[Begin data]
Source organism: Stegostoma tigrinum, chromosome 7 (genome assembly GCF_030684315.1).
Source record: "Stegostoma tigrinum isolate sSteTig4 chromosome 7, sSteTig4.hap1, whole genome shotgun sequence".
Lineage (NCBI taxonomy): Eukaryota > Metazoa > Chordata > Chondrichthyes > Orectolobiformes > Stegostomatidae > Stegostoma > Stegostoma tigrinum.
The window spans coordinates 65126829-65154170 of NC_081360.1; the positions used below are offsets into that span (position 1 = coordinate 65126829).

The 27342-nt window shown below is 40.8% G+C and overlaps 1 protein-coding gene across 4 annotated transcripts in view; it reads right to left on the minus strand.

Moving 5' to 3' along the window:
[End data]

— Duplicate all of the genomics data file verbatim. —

Source organism: Stegostoma tigrinum, chromosome 7 (genome assembly GCF_030684315.1).
Source record: "Stegostoma tigrinum isolate sSteTig4 chromosome 7, sSteTig4.hap1, whole genome shotgun sequence".
Lineage (NCBI taxonomy): Eukaryota > Metazoa > Chordata > Chondrichthyes > Orectolobiformes > Stegostomatidae > Stegostoma > Stegostoma tigrinum.
The window spans coordinates 65126829-65154170 of NC_081360.1; the positions used below are offsets into that span (position 1 = coordinate 65126829).

The 27342-nt window shown below is 40.8% G+C and overlaps 1 protein-coding gene across 4 annotated transcripts in view; it reads right to left on the minus strand.

Moving 5' to 3' along the window: